One can imagine the intercontinental banking panic and chaos that could have emerged with a premature dissemination of the news of the international fund transfer architecture being compromised, involving not just one central bank (Bangladesh Bank) and two banks (in The Philippines and Sri Lanka), but also large Wall Street banks like Deutsche Bank, the world’s most revered institution (Federal Reserve Bank of New York) with trillions of dollars in deposits from 200 plus countries, and the most trusted and widely used interbank global messaging service (SWIFT). As consequences, one could not rule out all out bank runs (frantic withdrawal of cash), trade and investment counterparties canceling pending payments, guarantees like letters of credit halted and dishonored, wage remittance dropping sharply albeit temporarily etc., that would have paralysed not just banking but also trade and general economic activity. Additionally, it could have set off volatile swings in currency and securities markets. It is thus an accepted best practice in the banking world, first and foremost, to act swiftly to learn the nature and the points of system (technical and financial) failures, and then use immediately available measures to arrest the damage. Such investigative and stabilising efforts need to be pursued with maximum feasible discretion and least possible publicity due to the highly sensitive, fast, furious and fluid nature of banking. Not being sure what transpired but aware of the potential severity, clients tend to head for the exit first and ask questions later. In other words, controlled dissemination of the bad news until the situation is deemed under control is in fact in the best interest of all concerned and is instrumental in minimising systemic risk.
In such unusual contexts, the usual protocol of information sharing is worth sacrificing if that is unlikely to be immediately helpful and worse could jeopardise the controlled dissemination of information. Given the distinguished and dedicated public service history of the Finance Minister, the nation could thus have used a bit more of his forbearance and support. But his public disapproval of Dr. Atiur Rahman’s leadership is unlikely to have forced his resignation and its acceptance by the PM. Surely the discreet approach adopted by the former governor worked exceedingly well; the points and the technical nature of breach have been preliminarily identified, the banking and financial markets hardly registered any disruption or instability once the story broke from the Philippines media, and Bangladesh Bank would end up losing $81 million at most, a negligible fraction of its reserves. Thus, Dr. Atiur Rahman’s resignation and the PM’s acceptance of his resignation become all the more perplexing.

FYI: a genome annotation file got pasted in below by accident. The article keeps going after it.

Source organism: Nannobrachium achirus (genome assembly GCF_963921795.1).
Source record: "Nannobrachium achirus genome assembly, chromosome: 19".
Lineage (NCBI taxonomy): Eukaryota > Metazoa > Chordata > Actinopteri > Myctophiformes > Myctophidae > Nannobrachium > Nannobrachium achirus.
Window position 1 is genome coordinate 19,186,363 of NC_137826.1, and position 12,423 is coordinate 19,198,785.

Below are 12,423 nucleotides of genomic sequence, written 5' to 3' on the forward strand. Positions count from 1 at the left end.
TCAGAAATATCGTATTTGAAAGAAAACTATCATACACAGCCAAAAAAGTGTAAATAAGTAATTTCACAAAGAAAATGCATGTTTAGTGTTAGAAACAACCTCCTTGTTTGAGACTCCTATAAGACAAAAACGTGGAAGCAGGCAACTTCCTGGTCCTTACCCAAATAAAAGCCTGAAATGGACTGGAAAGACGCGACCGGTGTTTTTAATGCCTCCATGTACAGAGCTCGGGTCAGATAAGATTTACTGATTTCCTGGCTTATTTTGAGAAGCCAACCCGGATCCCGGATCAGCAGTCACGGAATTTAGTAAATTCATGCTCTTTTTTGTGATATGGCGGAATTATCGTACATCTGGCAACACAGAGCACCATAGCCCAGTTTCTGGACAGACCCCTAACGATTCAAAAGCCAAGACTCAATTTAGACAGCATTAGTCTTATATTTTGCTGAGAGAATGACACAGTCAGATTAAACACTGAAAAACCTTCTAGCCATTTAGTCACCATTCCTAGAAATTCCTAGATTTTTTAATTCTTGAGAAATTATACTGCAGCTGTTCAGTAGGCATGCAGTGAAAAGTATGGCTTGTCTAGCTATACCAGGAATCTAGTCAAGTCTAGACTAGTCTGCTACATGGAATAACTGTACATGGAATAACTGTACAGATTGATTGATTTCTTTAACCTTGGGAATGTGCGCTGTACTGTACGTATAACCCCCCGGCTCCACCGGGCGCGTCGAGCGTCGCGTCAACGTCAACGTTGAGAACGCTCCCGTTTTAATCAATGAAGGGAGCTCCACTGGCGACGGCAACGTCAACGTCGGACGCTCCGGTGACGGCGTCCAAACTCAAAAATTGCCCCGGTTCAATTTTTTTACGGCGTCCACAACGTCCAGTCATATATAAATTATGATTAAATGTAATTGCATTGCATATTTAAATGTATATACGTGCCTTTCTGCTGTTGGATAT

It is possible that Dr. Atiur Rahman all the while wanted to resign after making sufficient enough remedial progress. But what did convince the PM to accept his immediate resignation? Except for selective outrage within her own political alliance and in the media, one is hard pressed for any objective explanation. The bewilderment only ratchets up noting that numerous governance failures during her regime, prior or ongoing, that are truly of utmost importance and consequence to the country failed to elicit any such outcome, voluntary resignation or involuntary termination. To the contrary, repeated and blatant denial seems to be the modus operandi, the Election Commission’s claim of fair and peaceful local elections being the most ridiculous.
One reasonable explanation, albeit a subjective hypothesis, may run like this. Dr. Atiur Rahman concluded that the public feud and the media storm about the delay in informing the Minister of Finance was distracting the focus away from the principal task of proper and speedy investigation of the heist and restoration of security of the central bank’s funds transfer architecture. Accordingly, Dr. Atiur Rahman convinced the PM that it is in the best interest of the nation for him to resign immediately and the PM reluctantly obliged upon his insistence.
To conclude, yes there was a governance failure of potentially high severity under his leadership, but is it principally due to his supervisory incompetence or the political pressure to fast digitalise the banking system or both? In either case, where does the leadership responsibility start or end?
How severe and consequential (for the nation) do the governance failures have to be for an immediate and non-electoral change in leadership?
In the developed democracies, the answers have largely evolved as unwritten norms but with ever increasing respect, acceptance and practice. Dr. Atiur Rahman’s resignation is hopefully the first important brick laid for building this in Bangladesh.